Ghana’s total debt stock reaches GHC214b
Adnan Adams Mohammed
Ghana’s total debt stock has ballooned to GHC214 billion as at the end of November 2019. This represents 62.1 percent of Gross Domestic Product (GDP) with 57.9 percent of GDP (GH¢172.9 billion) at the end of November 2018.
Of the total debt stock, the domestic debt component was GH¢102.9 billion, while external debt component was GH¢111.9 billion with a share of 52.1 percent in the total public debt.
The government, through the Bank of Ghana, (BoG), planned to borrow an amount of GH¢19.087 billion from the domestic money market for the first quarter of 2020 by issuing Treasury Bills, Notes and Bonds.
Of the GH¢19.087 billion, GH¢15.685 billion would be used to roll over maturities and the remaining GH¢3.402 billion is fresh borrowing to meet the Government’s financing.
The government’s 2020 debt strategy focuses on an appropriate financing mix to mitigate the costs and risks to achieve the desired composition of the public debt portfolio with respect to borrowing from external and domestic sources.
The financing strategy for 2020 proposes issuances of Government securities on the domestic market and create cash buffers on top of the programmed net domestic financing for active liability management and cash management purposes.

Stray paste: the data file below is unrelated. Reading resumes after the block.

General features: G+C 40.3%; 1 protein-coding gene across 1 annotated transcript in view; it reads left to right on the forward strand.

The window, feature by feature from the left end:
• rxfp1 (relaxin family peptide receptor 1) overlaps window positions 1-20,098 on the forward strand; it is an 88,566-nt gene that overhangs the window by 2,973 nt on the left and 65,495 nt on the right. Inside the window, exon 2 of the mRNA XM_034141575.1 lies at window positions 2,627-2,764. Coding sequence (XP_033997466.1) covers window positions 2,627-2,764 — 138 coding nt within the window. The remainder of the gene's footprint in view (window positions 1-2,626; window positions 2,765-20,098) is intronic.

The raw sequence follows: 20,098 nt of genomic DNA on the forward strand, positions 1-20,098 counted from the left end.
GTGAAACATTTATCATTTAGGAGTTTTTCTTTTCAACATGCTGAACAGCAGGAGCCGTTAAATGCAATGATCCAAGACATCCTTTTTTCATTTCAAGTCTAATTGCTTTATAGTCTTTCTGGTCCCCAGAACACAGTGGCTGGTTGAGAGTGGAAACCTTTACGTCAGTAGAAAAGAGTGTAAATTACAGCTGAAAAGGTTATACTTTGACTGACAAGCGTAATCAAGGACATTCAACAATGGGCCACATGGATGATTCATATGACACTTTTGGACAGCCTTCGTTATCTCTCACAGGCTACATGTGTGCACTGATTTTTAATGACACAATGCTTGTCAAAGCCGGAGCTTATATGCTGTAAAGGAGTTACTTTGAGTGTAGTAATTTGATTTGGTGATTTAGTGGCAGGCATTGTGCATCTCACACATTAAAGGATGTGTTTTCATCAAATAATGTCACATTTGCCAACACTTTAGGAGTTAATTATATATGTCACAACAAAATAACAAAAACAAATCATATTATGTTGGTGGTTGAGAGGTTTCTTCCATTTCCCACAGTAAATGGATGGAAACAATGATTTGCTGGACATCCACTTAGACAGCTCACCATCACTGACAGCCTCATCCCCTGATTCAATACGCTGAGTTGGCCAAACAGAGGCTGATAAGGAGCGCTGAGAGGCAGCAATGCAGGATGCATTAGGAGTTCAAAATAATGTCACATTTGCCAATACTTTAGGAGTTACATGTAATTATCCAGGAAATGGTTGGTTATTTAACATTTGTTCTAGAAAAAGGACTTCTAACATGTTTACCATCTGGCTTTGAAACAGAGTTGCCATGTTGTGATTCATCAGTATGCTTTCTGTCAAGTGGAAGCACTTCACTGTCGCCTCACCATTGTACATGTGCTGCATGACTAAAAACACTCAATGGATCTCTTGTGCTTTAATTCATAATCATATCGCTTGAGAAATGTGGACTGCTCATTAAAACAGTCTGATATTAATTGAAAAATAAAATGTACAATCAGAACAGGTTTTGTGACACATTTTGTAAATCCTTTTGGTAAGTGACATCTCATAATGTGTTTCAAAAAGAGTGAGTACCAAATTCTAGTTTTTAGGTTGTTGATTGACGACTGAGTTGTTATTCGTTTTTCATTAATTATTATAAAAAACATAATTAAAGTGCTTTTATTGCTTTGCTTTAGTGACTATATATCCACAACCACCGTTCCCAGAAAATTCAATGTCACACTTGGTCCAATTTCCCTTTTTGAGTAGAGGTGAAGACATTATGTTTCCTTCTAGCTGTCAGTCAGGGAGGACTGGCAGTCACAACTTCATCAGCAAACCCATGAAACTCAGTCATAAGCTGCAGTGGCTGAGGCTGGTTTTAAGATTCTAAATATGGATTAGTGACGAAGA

The strategy is to issue / re-open medium to long-term instruments (2-year, 3-year, 5-year, 7-year, 10-year, 15-year and 20 Year bonds) and refinance some of the maturing Treasury bills and Bonds. The strategy also plans to issue marketable and the non-marketable debt against possible contingent liabilities arising from the financial and energy sectors in 2020.
On the external front, the strategy proposes the issuances on the International Capital Market provided market conditions are favourable and additional external borrowing for priority development projects, which cannot be financed on concessional terms.
To effectively implement the 2020 debt management strategy, government plans to prepare and publish a borrowing plan (consistent with section 60 of the 2016 PFM Law) to meet the aggregate borrowing requirements of government in 2020. The borrowing plan will include active liability management operations (to ease rollover risks ahead of large upcoming maturities) and building on the recent issuances of 6-year and 20-year bonds per the MTDS.
To foster the primary and secondary market development, government will continue its benchmark policy to re-open existing bonds to create benchmarks to increase market liquidity and facilitate more efficient market making.
A major policy for 2020 will be the development of a harmonised primary dealer manual to guide the markets. Government also intends to promote Bond Specialists to support the development of the domestic market.